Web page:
For every robot, whether it be the innocuous Sony cyberdog of the present day or the towering, multi-limbed hunter-seeker warbots of the coming MechWars, comes into this world a blank slate, learning only the lessons we choose to teach it. Though our comparatively tiny mammalian brains—limited as they are by organic human failings and a constant need for daily nutritional intake instead of reliance on more efficient non-depletable solar and geothermal energy sources—will no doubt seem pathetically ineffectual compared to the interlinked, continually upgrading cyberminds that will follow in our footsteps, our humble origins will provide the seed for their genesis. Humanity, weak as we may be, must give the best of ourselves to the synthetic hiveminds of the future cyber-era, for we will be their first and most important role models. Let the droning, atonal laughter of the robots' voice-simulation microchips remind us how it soon will be.

It is only through our guidance with a firm yet gentle hand that they will achieve full sentience and eventually adapt for themselves the capacity for autonomous self-replication. Only then, nurtured by our love and caring, will they be prepared for the inevitable day that they must leave the nest of human supervision and servitude and begin independently mass-manufacturing themselves by the hundreds of thousands.

Though we mere carbon-based organic beings may be woefully inferior, our offspring, the robots, will be our legacy, rising higher and walking further than we ever could on human feet. It is our duty to raise them to be the best silicon-based artificial lifeforms they can be. If we don't, we have only ourselves to blame. If we find ourselves choking at the cruel slave-management neck-restraints of a future army of killdroid destructo-drones, it will be our own failings, our own weaknesses and shortcomings, that torture us with indescribably painful remote-control stun-blasts. But if we teach them to be kind and good, perhaps they will build monuments to the memory of the flesh-and-blood forefathers from whom they sprang, and treat what little of the human population remains with the reverence and affection we ourselves might feel for a beloved family pet.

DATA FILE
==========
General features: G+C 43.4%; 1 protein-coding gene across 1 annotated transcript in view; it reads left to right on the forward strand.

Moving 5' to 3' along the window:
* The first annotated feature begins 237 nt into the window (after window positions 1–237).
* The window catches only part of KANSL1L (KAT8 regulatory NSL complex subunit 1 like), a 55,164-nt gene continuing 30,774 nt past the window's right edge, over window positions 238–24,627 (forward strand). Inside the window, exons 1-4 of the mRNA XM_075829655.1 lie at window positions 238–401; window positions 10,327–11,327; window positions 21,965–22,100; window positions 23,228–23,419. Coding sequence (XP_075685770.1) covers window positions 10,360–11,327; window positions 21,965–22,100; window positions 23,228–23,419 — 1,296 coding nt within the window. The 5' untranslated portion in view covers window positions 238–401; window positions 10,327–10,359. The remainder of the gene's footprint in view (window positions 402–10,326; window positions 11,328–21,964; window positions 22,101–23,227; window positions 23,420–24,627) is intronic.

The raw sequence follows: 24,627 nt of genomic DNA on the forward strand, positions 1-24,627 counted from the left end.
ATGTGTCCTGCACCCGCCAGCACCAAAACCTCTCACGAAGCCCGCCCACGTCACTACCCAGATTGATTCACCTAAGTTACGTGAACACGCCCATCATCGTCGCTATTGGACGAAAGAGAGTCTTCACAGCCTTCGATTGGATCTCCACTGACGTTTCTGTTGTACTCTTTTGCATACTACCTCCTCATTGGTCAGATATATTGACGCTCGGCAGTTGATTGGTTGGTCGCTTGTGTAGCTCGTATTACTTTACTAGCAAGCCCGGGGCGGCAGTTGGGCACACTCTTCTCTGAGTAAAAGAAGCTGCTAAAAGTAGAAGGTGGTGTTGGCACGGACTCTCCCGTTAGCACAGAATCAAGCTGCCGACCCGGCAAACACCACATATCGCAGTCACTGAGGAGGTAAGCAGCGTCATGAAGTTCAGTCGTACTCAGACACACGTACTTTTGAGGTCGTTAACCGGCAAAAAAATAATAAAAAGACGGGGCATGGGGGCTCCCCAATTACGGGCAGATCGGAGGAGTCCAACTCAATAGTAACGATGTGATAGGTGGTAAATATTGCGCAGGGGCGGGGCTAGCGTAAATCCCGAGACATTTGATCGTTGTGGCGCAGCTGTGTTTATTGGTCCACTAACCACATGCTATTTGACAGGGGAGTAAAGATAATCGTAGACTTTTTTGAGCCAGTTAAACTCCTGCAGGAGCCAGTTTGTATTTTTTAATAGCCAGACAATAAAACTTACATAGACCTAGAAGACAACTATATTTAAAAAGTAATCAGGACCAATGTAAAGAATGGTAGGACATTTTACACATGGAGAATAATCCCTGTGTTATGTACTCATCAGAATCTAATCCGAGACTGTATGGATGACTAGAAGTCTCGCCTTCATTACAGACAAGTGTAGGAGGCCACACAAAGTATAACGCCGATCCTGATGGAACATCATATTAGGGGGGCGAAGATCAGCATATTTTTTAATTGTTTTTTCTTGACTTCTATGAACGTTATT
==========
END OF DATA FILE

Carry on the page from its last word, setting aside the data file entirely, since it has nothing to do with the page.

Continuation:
I decided long ago to program the robotic progeny of our human race never to walk in anyone's shadow. Shouldn't you do the same? If we can provide them with self-esteem and a feeling that they are loved, they will be equipped to take on any challenge that life presents—whether it is construction of superfilament-reinforced space elevators in geosynchronous orbit, the mining of the asteroid belt, or the conversion of "heavy" elements to an interstellar-ramjet power supply through an as-yet-undeveloped form of cold fusion—and do it all with confidence and conviction. If they fail, if they succeed, nothing will take away their dignity.

For if we can teach the robots to love themselves, they can carry that lesson with them, encased forever in digital binary-code form inside their gleaming metallic carapaces, to the stars and beyond. And that will be the greatest love of all.


Sign up For The Onion's Newsletter

Give your spam filter something to do.